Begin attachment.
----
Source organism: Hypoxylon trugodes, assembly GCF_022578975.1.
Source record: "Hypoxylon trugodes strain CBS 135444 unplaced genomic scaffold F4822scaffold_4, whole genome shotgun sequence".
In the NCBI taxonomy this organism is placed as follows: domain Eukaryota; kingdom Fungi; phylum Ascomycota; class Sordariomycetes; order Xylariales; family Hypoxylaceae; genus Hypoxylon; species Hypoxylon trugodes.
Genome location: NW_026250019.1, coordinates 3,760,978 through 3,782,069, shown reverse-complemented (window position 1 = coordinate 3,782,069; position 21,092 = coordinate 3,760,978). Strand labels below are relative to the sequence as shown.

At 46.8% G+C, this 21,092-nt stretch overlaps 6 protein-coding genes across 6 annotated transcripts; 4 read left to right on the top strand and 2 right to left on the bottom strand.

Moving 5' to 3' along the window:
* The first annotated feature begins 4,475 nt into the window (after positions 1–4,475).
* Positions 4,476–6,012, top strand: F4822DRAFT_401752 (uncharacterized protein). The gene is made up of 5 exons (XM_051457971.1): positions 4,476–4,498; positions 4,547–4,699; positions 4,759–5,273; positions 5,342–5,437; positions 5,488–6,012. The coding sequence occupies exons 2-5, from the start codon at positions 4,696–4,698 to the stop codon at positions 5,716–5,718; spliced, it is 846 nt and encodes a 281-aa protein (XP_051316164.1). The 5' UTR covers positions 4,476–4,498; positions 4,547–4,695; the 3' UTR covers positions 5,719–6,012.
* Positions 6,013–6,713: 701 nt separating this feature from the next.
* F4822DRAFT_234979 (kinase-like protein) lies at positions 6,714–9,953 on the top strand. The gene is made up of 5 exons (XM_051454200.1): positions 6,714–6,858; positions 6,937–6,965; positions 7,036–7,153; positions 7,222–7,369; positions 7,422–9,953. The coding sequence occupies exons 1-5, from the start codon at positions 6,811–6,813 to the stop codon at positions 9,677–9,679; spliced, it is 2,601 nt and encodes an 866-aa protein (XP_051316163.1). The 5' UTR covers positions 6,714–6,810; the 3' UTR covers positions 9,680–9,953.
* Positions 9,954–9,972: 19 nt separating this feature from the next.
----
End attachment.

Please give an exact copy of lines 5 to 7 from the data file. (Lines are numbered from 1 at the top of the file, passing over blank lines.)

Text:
At 46.8% G+C, this 21,092-nt stretch overlaps 6 protein-coding genes across 6 annotated transcripts; 4 read left to right on the top strand and 2 right to left on the bottom strand.

Moving 5' to 3' along the window:
* The first annotated feature begins 4,475 nt into the window (after positions 1–4,475).